For world citizens and agents of social change turning inward that is simultaneous with outward effort is essential, like the drawing in of the bowstring before the arrow is released, swift and sure. Acknowledging our past mistakes denying nothing of the sordid record of human suffering and violence, taking into account the terrible and unshakable crimes we have committed against each other, forgetting nothing, accepting everything, yet moving forward cautiously, hopefully, with love and compassion in our hearts, begging forgiveness of each other and of the earth and its creatures, we human beings can forge a new destiny for ourselves and for the earth.

Who knows, whether in the centuries to come we may encounter other life forms from other planetary systems ? Shouldn't we as conscious beings endowed with the faculties of rationality and sagacity not present a better account of ourselves? Shouldn't we leave this earth at least slightly better than how we found it when were born? If our problems are self-made, surely their solutions also lie in our hands. Thus if we walk together in humility and wisdom, steering our way forward into the great unknown with hindsight and insight, cognizant of the huge interwovenness of things, we may yet succeed in turning a possible tragedy into a certain triumph for our species instead of adding our fossil record to that of the colossal failures of the past.

We the people of south Asia affirm our solidarity with the rest of the nations and communities of the world. Our common problems and concerns bind us all together both in sorrows and in joys. We wish to join the great adventure of humanity in its forward march to a better and brighter future. The men and women of south Asia will walk hand in hand and shoulder to shoulder with their other brothers and sisters of the planet. In this spirit we will advance over all our collective yesterdays towards that luminous tomorrow dawning before our very eyes in the distant horizon. Together we shall overcome.

drawing of person riding globeTowards a Charter Statement

We the people of South Asia, constituting over one-fifth of humankind, affirm:

- that above all we wish to live in peace and friendship with each other and with the other peoples of the world;

- that we desire for all our people an adequate standard of living, with enough food, clothing, shelter, sanitation, health care, education, and employment, safety and security, so that all of us can live in dignity;

- that for the above goals to be achieved we need good and responsible governance in a democratic system, which guarantees freedom and human rights to all our citizens;

- that all the peoples of South Asia have a rich and shared cultural and spiritual heritage, going back to thousands of years; we would like this to be preserved in the face of threats from a global culture;

- that we also share a struggle against colonial domination and its aftermath, which is bitter poverty and backwardness, and therefore need to work together to overcome these handicaps;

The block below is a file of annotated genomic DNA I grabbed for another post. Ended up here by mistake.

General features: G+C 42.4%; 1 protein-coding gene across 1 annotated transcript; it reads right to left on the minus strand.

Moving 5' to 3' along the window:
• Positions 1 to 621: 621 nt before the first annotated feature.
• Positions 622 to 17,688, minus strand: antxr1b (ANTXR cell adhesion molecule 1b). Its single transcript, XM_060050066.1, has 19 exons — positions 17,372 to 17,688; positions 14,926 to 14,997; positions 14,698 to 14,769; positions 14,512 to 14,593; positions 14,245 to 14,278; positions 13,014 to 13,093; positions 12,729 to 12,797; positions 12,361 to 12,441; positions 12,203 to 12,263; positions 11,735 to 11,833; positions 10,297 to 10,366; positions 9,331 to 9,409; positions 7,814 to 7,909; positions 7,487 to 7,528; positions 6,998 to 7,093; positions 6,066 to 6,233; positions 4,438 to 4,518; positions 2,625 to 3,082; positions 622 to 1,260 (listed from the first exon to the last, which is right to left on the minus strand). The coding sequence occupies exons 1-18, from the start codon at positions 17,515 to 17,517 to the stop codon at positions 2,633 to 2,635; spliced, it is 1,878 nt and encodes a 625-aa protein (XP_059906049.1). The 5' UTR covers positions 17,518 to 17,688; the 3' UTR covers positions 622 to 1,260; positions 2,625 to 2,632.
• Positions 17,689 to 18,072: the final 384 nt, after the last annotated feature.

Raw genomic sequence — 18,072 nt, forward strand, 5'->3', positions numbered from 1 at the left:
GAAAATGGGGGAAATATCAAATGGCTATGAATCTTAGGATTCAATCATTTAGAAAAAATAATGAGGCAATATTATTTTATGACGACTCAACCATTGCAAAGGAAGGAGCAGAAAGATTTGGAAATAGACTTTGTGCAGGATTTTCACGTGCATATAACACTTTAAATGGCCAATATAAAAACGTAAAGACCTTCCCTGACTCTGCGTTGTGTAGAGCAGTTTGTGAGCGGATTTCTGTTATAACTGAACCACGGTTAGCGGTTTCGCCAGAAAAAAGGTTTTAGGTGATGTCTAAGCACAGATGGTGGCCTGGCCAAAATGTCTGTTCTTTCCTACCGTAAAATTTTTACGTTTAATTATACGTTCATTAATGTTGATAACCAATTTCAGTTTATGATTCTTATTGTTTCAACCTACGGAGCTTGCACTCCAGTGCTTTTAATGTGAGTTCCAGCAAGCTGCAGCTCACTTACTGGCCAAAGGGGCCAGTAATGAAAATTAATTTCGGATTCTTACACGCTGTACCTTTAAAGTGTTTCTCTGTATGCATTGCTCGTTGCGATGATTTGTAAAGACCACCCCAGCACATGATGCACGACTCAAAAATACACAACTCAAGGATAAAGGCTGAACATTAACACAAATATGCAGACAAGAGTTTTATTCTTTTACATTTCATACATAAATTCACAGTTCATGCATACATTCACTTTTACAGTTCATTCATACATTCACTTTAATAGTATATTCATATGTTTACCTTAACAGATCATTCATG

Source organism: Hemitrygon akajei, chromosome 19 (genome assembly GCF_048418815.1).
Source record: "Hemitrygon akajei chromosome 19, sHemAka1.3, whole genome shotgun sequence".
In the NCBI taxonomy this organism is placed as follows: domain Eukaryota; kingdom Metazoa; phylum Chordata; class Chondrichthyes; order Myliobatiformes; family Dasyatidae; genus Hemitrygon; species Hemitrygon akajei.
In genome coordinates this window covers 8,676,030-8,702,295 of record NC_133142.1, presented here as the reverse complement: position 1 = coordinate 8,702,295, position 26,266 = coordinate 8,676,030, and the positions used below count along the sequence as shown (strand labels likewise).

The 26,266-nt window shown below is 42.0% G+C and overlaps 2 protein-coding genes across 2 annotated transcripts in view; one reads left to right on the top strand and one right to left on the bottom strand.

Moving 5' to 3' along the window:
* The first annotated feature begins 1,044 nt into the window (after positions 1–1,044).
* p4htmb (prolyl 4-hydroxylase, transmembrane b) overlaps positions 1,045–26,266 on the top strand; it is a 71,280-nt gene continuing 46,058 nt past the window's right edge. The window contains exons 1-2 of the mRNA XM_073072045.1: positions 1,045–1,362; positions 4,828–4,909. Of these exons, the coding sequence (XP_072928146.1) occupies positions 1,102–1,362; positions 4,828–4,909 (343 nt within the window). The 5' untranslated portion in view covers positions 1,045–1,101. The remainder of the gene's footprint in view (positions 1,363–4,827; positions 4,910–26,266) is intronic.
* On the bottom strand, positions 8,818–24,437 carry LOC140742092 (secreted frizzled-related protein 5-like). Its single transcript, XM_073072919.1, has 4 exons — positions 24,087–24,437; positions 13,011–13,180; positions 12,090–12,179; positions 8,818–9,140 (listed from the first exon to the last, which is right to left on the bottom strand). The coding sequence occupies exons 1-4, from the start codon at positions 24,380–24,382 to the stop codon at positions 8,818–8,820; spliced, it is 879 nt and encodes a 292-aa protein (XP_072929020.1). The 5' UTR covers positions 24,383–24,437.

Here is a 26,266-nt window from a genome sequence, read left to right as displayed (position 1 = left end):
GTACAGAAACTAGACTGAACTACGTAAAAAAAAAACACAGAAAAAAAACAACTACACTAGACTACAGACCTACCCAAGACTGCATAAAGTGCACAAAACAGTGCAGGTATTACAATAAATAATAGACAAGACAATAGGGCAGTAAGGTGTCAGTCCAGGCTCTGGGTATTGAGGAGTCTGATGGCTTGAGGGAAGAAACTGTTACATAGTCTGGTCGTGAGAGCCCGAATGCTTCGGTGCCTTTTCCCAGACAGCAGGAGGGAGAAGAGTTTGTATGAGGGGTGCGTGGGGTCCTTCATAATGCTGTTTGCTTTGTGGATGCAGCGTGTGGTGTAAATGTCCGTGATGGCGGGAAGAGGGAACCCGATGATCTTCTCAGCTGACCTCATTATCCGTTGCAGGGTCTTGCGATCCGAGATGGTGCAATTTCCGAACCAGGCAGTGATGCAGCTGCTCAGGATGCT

- that we cannot afford the pointless wars and internal conflicts that have plagued us since our independence, but must work at a people-to-people cooperation so that these bloody and mutually destructive conflicts can be ended;

- that we also share a history of the oppression of women, lower castes, and other marginalized groups such as tribals or ethnic minorities, which we would like to end; a combination of legislation and social action will help us alleviate these internal oppressions and work towards greater equality in our societies;

- that we shall endeavour to eradicate social ills like illiteracy, child labour, bonded labour, drug trafficking, prostitution, and so on, many of which arise out of the crippling poverty and inequality which plagues our societies;

- that we are committed to the preservation of our plurality, which means that all the various ethnic, religious, linguistic, and other communities in our region are free to practice their own ways of life and livelihood and that this celebration of diversities is perhaps the only way to protect local cultures from the threat of globalization;

- that religious and other forms of intolerance are abhorrent to us and that we will not permit religion to be abused by politicians for their own selfish ends, that instead, we need to strengthen and further our spiritual traditions which are unique for their depth and continuity;

- that all of South Asia, from the heights of the Himalays to the depths of the Indian ocean is one ecosystem, interdependent and interrelated and that therefore its preservation is the common concern of all of us; that this would mean, at the least, the preservation of biodiversity, the protection of flora and fauna, the prevention of the degradation of forests, soil, and water, and the conservation of natural resources;

- that for all these goals the demilitarization and denuclearisation of the region and the whole world, the removal of barriers between the peoples in the various states, and the establishment (or maintenance) of democracy, local self-government, and decentralization are imperative.

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© 2000 Alliance for a Responsible and United World. All rights reserved. Last updated March 23, 2000.